Page last updated at 13:10 GMT, Wednesday, 23 July 2008 14:10 UK

Dolphin call tells calf who's mum

By Anna-Marie Lever
Science and Nature reporter, BBC News

Bottlenose dolphin mum and calf
Bottlenose dolphins call to their newborns to ensure they can identify mum

Female bottlenose dolphins whistle 10 times more often than usual after giving birth in order to help newborns recognise who is "mum".

The findings by a US team appear in the journal Marine Mammal Science.

These "signature whistles" are unique to each animal, allowing them to be used for identification.

Bottlenose dolphins are highly social; in their first weeks, calves encounter many adult females that they could potentially mistake for their mothers.

"The most obvious explanation for the increase in maternal signature whistle production is the need for the mother to be in contact with her calf," zoologist Dr Deborah Fripp from Dallas Zoo suggested.

"However, the decrease in signature whistle production of [dolphin] mother Lotty after three weeks does not fit this idea, especially as calves actually wander further from their mothers as they get older."

Instead, Dr Fripp said a likely purpose of this whistling enables a process called imprinting, whereby the calf learns to recognise its mother.

"Bottlenose dolphins can swim at birth and are highly social. In other species, these traits are associated with imprinting. A calf can easily get separated from its mother and find itself among many other dolphins."

In some bird species, the critical period for imprinting is as short as a few hours. In some mammals, it is the first few weeks of life.

Imprinting may also help stop females from stealing newborns from other mothers. This behaviour has been reported before in bottlenose dolphins (Tursiops truncatus), and newborn Lotus was stolen on day one, though subsequently returned.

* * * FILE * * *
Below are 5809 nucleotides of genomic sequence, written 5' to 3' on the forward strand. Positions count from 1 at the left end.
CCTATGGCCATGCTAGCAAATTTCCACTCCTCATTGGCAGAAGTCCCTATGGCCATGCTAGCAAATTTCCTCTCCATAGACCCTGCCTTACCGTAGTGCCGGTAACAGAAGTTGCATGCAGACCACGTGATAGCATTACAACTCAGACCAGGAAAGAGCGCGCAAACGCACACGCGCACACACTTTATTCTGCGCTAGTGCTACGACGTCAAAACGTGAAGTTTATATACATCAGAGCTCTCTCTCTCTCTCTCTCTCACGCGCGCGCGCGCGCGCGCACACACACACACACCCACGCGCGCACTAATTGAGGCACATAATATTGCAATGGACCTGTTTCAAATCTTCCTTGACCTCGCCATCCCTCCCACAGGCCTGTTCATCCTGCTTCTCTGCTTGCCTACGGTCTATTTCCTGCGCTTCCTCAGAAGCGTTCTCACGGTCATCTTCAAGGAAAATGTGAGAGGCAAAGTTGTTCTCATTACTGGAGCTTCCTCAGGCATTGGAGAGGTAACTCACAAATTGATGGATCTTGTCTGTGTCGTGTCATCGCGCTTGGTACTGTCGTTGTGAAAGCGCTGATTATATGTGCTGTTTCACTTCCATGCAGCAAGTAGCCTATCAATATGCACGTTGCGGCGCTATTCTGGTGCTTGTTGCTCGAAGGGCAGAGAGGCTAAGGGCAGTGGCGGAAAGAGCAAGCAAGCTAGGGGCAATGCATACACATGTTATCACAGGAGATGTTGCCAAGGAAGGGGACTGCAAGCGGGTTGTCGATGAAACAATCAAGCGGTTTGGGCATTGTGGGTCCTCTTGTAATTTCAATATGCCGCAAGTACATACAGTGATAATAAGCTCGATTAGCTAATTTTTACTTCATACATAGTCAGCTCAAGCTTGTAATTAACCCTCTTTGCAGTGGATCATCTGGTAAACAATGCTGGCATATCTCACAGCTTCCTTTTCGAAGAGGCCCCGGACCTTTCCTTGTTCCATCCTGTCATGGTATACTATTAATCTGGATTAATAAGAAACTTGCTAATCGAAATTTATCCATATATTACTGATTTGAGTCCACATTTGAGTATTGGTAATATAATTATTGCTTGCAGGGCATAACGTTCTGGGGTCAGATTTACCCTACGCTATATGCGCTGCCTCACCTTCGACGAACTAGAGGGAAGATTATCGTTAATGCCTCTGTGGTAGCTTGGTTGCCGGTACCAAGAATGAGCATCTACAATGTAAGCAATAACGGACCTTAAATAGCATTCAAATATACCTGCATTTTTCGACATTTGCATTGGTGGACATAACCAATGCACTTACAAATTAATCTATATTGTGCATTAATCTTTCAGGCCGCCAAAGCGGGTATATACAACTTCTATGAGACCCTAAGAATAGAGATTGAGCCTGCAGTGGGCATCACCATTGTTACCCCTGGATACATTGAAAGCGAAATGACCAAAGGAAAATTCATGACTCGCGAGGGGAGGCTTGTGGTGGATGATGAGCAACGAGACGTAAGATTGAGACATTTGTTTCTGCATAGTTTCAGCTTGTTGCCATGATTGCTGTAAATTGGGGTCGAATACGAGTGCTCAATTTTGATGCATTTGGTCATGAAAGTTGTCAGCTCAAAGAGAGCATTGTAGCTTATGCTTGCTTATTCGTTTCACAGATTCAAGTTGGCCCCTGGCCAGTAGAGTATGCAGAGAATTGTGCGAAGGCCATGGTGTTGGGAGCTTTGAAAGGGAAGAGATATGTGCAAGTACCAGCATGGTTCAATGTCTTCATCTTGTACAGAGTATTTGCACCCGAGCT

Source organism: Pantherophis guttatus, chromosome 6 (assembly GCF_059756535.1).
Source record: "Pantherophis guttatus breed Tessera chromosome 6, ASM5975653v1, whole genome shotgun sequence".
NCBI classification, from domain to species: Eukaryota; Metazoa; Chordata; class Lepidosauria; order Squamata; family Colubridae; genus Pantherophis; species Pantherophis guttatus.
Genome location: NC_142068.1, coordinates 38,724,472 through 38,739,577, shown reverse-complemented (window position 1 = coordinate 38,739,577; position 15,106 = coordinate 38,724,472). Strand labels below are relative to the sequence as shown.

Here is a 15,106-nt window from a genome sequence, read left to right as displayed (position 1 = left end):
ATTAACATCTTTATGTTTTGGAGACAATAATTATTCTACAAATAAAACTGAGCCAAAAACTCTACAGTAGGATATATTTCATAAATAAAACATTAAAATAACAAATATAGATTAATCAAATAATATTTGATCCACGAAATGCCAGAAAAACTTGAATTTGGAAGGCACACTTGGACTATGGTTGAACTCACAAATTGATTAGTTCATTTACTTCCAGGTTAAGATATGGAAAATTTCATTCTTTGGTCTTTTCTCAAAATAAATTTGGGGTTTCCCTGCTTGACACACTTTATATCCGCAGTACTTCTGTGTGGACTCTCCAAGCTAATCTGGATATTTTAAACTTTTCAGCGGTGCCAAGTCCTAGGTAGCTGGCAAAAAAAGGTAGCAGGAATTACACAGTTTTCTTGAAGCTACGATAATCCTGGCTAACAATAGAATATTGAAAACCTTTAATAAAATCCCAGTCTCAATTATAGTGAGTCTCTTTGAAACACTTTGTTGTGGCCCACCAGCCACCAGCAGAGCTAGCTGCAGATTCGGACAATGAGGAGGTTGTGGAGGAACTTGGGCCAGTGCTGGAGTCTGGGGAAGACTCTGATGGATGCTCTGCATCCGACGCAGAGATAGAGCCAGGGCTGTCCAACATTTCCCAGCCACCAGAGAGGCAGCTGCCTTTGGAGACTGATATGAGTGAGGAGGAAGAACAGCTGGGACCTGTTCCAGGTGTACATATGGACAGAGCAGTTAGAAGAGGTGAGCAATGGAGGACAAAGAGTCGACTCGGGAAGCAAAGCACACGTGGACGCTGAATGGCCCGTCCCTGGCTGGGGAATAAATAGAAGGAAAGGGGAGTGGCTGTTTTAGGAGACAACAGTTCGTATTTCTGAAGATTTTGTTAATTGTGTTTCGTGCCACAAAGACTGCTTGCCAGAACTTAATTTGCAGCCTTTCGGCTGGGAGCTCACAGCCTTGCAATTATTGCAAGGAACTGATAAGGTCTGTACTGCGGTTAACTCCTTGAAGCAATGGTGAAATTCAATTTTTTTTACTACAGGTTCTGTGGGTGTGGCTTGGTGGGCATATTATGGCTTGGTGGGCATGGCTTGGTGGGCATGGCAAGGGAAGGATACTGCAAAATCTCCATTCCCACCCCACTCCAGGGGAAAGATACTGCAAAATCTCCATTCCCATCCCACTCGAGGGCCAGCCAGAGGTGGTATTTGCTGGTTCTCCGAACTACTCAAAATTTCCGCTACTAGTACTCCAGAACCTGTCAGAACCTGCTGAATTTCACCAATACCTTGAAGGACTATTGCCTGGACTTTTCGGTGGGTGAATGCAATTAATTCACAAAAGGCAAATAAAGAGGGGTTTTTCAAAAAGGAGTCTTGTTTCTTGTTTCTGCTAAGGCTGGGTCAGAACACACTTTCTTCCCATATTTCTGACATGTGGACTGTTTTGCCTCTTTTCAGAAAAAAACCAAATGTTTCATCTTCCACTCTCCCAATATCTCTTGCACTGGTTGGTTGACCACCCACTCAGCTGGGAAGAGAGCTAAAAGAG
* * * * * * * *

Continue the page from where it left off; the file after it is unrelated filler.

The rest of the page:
"Theft incidents almost always occur in the first day of the calf's life. Perhaps this is because after a calf has imprinted on its mother, such theft is more difficult," Dr Fripp explained.

Although dolphins can whistle at birth, they are not born with their unique signature whistle.

"Dolphin mothers do not teach their babies how to whistle, so the increase in whistle production at birth is not for this," Dr Fripp said.

She added: "Calves' whistles are almost never similar to their mothers'. Interestingly, female calf whistles are more similar to those animals in their environment which they are not interacting with than to those of animals they know."

In captivity

Dr Fripp investigated maternal whistle use in four captive dolphins at Kolmardens Djurpark in Kolmarden, Sweden. The females were named Nephele, Vicky, Delphi and Lotty.

The four females each had their own calf. Unfortunately, all but the last calf born - Lotus, the son of Lotty - died within two weeks of life.

"It is sad that the calves died. The infant mortality rate was high, but this year is not representative," said Dr Fripp.

"Infant mortality rate in the wild is not known - if a calf is born and dies within a week it probably won't be recorded. In captivity it is."

As soon as Lotus was born, Vicky stole him and took him to the surface. Lotus remained with Vicky until day six when he was removed from the pool for a day of medical treatment. On his return, he was reclaimed by rightful mother Lotty.

Dr Fripp added: "Unfortunately, with only one calf surviving to week three, and a calf with an unusual first week at that, the evidence to show a return to normal levels of maternal signature whistle production is not particularly strong. Future work is needed to examine this."




SEE ALSO
Sponging dolphins learn from mum
07 Jun 05 |  Science/Nature
Dolphin woos with wood and grass
26 Mar 08 |  Science/Nature
Animal world's communication kings
01 May 07 |  Science/Nature

RELATED BBC LINKS

RELATED INTERNET LINKS
The BBC is not responsible for the content of external internet sites


FEATURES, VIEWS, ANALYSIS
Has China's housing bubble burst?
How the world's oldest clove tree defied an empire
Why Royal Ballet principal Sergei Polunin quit

BBC navigation

BBC © 2013 The BBC is not responsible for the content of external sites. Read more.

This page is best viewed in an up-to-date web browser with style sheets (CSS) enabled. While you will be able to view the content of this page in your current browser, you will not be able to get the full visual experience. Please consider upgrading your browser software or enabling style sheets (CSS) if you are able to do so.

Americas Africa Europe Middle East South Asia Asia Pacific